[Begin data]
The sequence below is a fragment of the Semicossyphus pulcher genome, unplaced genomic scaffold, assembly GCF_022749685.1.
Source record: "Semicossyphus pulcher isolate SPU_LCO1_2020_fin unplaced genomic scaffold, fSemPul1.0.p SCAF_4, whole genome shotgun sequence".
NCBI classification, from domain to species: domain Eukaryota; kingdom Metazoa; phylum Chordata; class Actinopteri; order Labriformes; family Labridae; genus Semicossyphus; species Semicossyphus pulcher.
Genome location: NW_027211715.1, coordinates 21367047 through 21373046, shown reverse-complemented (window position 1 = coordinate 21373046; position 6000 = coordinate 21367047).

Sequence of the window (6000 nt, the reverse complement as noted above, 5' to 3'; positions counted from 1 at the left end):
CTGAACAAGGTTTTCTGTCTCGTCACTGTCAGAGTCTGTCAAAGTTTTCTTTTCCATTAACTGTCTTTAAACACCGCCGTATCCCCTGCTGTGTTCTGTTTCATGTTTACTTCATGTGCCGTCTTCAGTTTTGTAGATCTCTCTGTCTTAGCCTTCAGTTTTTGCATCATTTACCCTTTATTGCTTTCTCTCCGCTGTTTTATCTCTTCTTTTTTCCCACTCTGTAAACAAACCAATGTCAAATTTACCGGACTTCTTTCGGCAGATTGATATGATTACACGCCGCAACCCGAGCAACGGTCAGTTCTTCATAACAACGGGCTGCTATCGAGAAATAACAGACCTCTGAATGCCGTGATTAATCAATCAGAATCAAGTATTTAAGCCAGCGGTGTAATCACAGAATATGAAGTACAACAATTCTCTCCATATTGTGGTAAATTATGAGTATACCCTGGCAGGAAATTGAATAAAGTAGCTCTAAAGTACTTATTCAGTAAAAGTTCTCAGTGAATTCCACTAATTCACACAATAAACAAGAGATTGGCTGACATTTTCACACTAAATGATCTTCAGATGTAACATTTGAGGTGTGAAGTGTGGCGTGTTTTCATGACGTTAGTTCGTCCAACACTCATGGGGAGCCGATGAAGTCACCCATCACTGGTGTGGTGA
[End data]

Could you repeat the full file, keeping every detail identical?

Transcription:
The sequence below is a fragment of the Semicossyphus pulcher genome, unplaced genomic scaffold, assembly GCF_022749685.1.
Source record: "Semicossyphus pulcher isolate SPU_LCO1_2020_fin unplaced genomic scaffold, fSemPul1.0.p SCAF_4, whole genome shotgun sequence".
NCBI classification, from domain to species: domain Eukaryota; kingdom Metazoa; phylum Chordata; class Actinopteri; order Labriformes; family Labridae; genus Semicossyphus; species Semicossyphus pulcher.
Genome location: NW_027211715.1, coordinates 21367047 through 21373046, shown reverse-complemented (window position 1 = coordinate 21373046; position 6000 = coordinate 21367047).

Sequence of the window (6000 nt, the reverse complement as noted above, 5' to 3'; positions counted from 1 at the left end):
CTGAACAAGGTTTTCTGTCTCGTCACTGTCAGAGTCTGTCAAAGTTTTCTTTTCCATTAACTGTCTTTAAACACCGCCGTATCCCCTGCTGTGTTCTGTTTCATGTTTACTTCATGTGCCGTCTTCAGTTTTGTAGATCTCTCTGTCTTAGCCTTCAGTTTTTGCATCATTTACCCTTTATTGCTTTCTCTCCGCTGTTTTATCTCTTCTTTTTTCCCACTCTGTAAACAAACCAATGTCAAATTTACCGGACTTCTTTCGGCAGATTGATATGATTACACGCCGCAACCCGAGCAACGGTCAGTTCTTCATAACAACGGGCTGCTATCGAGAAATAACAGACCTCTGAATGCCGTGATTAATCAATCAGAATCAAGTATTTAAGCCAGCGGTGTAATCACAGAATATGAAGTACAACAATTCTCTCCATATTGTGGTAAATTATGAGTATACCCTGGCAGGAAATTGAATAAAGTAGCTCTAAAGTACTTATTCAGTAAAAGTTCTCAGTGAATTCCACTAATTCACACAATAAACAAGAGATTGGCTGACATTTTCACACTAAATGATCTTCAGATGTAACATTTGAGGTGTGAAGTGTGGCGTGTTTTCATGACGTTAGTTCGTCCAACACTCATGGGGAGCCGATGAAGTCACCCATCACTGGTGTGGTGA